Inside’s game system emulates the mechanics of an oppressive social order with uncanny accuracy, giving players a powerful experience of dehumanization. In the tradition of Engles, Marx, de Beauvoir, Freire and many other social philosophers, it depicts a world where man made machine, an institutionalization of the machine gave man dominion over nature, and then an economy run on the labor of enslaved, mind-controlled masses fed the machine until it took over all of existence. In the game’s world, mind-controlled humans are a literal commodity to be bought and sold: the zombiefied “Husks” are packaged in boxes and paraded before lines of families who purchase them as goods. While many popular theories attribute the decay of Inside’s world to war or nuclear weapons, there’s much more evidence that the fundamental “mistake” this dystopian society made was actually building technology that siphoned resources from mother earth. In every forested area (both the beginning and a little further on when the jump box is introduced), you see metallic pods with glowing lights attached to trees—which later, in the mining area, are revealed to incubate the Husk drone workers. Only the pods in the forest have their lights on, while the ones inside the factories are “off,” indicating that the creation of these human slaves is fueled by a natural resource. In the woods at the very beginning of the game, the boy is actually witnessing a “harvesting” of these pods, as hundreds of the Husks are rounded up in containers and shipped off for distribution.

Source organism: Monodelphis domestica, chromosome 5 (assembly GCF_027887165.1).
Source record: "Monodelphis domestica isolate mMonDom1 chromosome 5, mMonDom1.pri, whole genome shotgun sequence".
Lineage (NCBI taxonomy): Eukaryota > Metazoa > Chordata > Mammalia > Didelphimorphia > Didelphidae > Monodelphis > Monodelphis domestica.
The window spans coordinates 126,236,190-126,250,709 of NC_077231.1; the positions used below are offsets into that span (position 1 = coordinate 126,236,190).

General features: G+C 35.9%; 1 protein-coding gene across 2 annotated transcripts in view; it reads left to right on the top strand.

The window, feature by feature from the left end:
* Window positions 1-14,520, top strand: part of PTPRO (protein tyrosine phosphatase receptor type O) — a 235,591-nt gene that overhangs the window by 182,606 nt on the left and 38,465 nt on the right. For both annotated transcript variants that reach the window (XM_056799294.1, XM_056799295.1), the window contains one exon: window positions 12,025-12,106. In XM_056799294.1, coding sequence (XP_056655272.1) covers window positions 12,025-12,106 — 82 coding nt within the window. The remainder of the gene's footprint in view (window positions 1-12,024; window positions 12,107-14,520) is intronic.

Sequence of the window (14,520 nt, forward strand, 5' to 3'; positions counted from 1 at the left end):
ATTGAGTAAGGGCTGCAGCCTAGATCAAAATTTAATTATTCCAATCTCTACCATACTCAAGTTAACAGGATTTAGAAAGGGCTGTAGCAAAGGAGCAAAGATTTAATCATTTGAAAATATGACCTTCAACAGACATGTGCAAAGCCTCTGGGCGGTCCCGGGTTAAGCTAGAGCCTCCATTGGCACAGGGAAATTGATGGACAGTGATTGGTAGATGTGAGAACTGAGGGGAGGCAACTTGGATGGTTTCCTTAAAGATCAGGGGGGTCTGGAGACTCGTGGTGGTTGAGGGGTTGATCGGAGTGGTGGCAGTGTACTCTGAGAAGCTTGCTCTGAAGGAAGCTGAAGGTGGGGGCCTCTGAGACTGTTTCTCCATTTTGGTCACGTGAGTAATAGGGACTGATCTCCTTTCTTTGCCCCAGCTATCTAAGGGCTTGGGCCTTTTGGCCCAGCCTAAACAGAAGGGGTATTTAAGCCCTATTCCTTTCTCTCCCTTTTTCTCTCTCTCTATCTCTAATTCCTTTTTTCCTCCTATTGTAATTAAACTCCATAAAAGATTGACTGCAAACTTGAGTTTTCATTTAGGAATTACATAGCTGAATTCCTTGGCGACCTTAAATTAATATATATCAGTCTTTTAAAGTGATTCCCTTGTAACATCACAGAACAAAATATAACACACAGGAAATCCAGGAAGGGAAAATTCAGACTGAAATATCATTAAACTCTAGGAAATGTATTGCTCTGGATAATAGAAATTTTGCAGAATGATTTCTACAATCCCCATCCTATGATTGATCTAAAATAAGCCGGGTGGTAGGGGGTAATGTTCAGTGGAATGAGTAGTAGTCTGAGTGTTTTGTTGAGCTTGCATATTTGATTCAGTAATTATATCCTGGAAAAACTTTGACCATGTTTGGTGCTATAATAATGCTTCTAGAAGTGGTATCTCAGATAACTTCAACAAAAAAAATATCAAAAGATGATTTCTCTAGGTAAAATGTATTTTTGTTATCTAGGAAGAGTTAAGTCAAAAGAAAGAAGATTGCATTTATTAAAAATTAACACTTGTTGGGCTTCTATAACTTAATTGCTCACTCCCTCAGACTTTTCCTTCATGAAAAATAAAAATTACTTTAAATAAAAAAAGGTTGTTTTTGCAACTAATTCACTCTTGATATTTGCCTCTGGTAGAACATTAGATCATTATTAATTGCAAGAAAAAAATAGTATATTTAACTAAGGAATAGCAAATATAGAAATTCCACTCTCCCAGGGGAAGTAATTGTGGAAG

In Simone de Beauvoir’s Second Sex, the seminal feminist philosopher traces the symbolic meaning behind this shift in human history from agriculture to technology. While, before, man was at the mercy of mother nature’s natural and mysterious will, the invention of tools “enabled man, tested by hard and productive work, to find himself as creator, dominating nature.” And, in order to “exhaust the new possibilities opened up by new technology: he called upon a servile workforce, and he reduced his fellow man to slavery.” During this process, the ability to create passed from the domain of the female to the male. But man’s creations were always mutations of the female’s natural processes, co-opting the earth’s resources into something monstrous. Inside not only makes warehouses out of forests, but forces the player to unceremoniously use living beings (like pigs, chicks, and even humans) in the name of progress. This mutation of natural forces only grows more grotesque the more you see of the world, culminating in the underwater farms that grow writhing piles of human limbs, or the King of Limbs’ cold, clinical, engineered womb.